4. Invites policymakers to pile on legislative riders that increase the debt. Some argue that tax extenders simply continue existing policy, but when policymakers know that a bill will not be paid for, they are more likely to expand provisions and add new ones, opening the door to further debt increases. This year, the House has already voted to expand the Research and Experimentation Credit, and charitable extenders, as well as repeal the Cadillac tax. Other bills, such as one to expand bonus depreciation have been proposed. None of these bills been paid for. The expanded tax extenders would add more than a hundred billion dollars to the debt beyond the cost of extension, and repealing the Cadillac tax would cost another $91 billion, for a grand total of more than $200 billion in additional debt. Not paying for the tax extenders bill encourages policymakers to add provisions like these to the bill.
5. Squanders hard-earned savings and revenue from recent deficit reduction measures. Over the past several years, Congress has enacted significant deficit reduction measures, which would be undone if the extenders are continued permanently. Changes made in the 2013 fiscal cliff deal will raise about $800 billion in taxes over the next decade from the top 1 percent of earners. The sequester that went into effect in 2013 made significant cuts in defense and nondefense spending that will save about $910 billion over the next decade, even after the recent budget deal reduced the sequester for the next two years.. However, if Congress permanently extends tax breaks, most of which go to businesses, it will give away revenue more than all the additional revenue raised from high earners or more than all the budget savings in the sequester.
6. Moves in the opposite direction of tax reform. Comprehensive tax reform generally calls for broadening the tax base by reforming or repealing tax breaks in order to lower tax rates, reduce the deficits, or both. By contrast, a tax extenders package would re-instate or even expand tax breaks. This is contrary to the tax reform plans and frameworks put forward by Simpson-Bowles, former Ways & Means Chairman Dave Camp, President Obama, and nearly every Republican candidate for President.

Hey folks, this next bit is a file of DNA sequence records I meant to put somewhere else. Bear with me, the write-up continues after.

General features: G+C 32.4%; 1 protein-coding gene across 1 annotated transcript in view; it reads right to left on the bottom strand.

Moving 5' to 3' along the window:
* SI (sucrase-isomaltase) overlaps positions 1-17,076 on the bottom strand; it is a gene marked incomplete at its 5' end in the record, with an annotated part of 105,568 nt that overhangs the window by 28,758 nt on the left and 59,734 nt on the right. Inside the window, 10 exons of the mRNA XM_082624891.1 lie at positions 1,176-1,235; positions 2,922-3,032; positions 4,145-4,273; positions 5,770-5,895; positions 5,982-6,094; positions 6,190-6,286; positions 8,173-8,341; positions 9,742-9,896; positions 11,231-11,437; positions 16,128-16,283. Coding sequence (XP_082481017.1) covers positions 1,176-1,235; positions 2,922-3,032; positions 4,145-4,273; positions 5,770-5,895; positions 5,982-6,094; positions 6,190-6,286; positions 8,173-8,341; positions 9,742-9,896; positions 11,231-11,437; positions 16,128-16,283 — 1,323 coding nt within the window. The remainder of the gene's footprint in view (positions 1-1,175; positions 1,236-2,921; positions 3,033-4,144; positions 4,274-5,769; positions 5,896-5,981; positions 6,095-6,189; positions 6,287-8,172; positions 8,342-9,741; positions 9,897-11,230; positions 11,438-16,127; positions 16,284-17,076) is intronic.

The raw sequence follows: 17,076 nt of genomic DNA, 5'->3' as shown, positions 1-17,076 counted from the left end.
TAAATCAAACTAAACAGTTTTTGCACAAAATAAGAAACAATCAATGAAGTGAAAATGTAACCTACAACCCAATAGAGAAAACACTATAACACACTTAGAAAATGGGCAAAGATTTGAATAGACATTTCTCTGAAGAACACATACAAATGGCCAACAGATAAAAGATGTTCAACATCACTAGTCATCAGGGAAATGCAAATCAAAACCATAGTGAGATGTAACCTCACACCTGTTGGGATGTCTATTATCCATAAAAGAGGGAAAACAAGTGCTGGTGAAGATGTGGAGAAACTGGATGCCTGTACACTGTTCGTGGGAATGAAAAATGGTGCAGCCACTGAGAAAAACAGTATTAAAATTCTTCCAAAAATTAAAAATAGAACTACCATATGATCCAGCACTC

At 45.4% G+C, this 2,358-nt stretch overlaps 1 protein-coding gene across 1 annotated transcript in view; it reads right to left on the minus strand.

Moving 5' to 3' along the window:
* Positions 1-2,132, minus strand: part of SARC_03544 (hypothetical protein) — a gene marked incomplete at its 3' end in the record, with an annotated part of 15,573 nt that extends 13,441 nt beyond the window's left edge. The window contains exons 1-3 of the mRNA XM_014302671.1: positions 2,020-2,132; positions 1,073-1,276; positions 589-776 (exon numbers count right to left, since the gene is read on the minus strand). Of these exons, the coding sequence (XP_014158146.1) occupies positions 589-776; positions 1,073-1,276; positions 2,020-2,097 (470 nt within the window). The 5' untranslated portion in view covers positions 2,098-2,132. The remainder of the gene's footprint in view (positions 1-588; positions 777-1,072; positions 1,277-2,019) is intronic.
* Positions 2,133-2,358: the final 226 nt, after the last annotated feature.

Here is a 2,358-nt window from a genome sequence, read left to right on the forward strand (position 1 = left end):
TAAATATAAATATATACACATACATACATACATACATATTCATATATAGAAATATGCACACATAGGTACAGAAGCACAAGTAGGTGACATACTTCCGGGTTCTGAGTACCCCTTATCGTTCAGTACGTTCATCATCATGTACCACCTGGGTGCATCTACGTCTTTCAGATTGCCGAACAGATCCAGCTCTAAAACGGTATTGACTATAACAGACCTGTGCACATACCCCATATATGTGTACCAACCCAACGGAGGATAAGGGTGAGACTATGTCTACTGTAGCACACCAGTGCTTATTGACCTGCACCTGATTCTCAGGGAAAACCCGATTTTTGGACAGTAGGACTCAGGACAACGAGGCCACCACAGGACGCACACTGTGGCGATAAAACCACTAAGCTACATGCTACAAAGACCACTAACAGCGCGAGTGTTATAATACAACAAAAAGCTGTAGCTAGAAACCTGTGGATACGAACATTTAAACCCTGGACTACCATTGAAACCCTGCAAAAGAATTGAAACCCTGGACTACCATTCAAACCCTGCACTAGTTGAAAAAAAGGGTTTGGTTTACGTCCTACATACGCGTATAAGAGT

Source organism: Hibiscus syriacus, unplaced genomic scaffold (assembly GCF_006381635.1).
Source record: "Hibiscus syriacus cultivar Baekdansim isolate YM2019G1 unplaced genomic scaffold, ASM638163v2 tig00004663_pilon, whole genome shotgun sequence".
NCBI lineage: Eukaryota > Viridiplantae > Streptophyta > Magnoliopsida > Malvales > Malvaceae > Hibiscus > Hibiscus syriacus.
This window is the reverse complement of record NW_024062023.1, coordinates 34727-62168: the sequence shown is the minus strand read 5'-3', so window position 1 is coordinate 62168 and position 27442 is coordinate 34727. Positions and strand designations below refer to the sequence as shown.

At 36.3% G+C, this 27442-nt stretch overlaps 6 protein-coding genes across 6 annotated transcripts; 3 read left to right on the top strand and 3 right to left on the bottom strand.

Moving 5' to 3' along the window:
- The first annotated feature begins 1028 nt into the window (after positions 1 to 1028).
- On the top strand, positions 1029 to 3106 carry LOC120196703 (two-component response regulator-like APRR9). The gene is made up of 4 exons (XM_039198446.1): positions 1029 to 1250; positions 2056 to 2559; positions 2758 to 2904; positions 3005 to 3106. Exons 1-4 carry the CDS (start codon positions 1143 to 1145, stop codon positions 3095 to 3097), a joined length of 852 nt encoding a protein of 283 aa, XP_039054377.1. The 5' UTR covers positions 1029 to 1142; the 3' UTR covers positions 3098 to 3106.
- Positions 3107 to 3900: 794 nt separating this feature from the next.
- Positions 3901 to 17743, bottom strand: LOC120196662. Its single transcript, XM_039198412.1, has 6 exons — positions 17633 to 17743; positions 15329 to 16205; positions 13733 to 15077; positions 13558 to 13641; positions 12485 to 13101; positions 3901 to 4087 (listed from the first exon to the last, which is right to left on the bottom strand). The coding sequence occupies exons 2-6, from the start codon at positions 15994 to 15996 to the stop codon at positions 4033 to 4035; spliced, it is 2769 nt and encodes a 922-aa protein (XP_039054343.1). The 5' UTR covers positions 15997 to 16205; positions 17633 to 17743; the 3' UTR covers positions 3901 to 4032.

In addition to the regular extenders, many policymakers have called for making “bonus depreciation” permanent so businesses can deduct half of their capital expenditures upfront rather than depreciating them over their economic lives. This moves in exactly the opposite direction of Chairman Camp’s Tax Reform Act and President Obama’s tax reform framework – both of which would lengthen rather than shorten depreciation schedules. For background on depreciation, see our Tax Break-Down on accelerated depreciation.
7. Ignores the fact that offsets are available. Many options are available for Congress to responsibly pay for the extenders. For example, Chairman Camp’s Tax Reform Act makes responsible choices on extenders by making some provisions permanent, allowing some to expire, and shrinking or reforming others; and paying for the full cost by reducing or repealing various current tax expenditures. On narrower basis, our PREP Plan would fully offset two years of extenders by improving tax reporting and enforcement, closing loopholes that promote tax avoidance, and restricting tax inversions. Dozens of other revenue options are also available.
Much more detail about the history, rationale, and cost of the extenders is available at our resources Tax Break-Down: Tax Extenders or Want to Understand the Tax Extenders? Here's a Few Charts.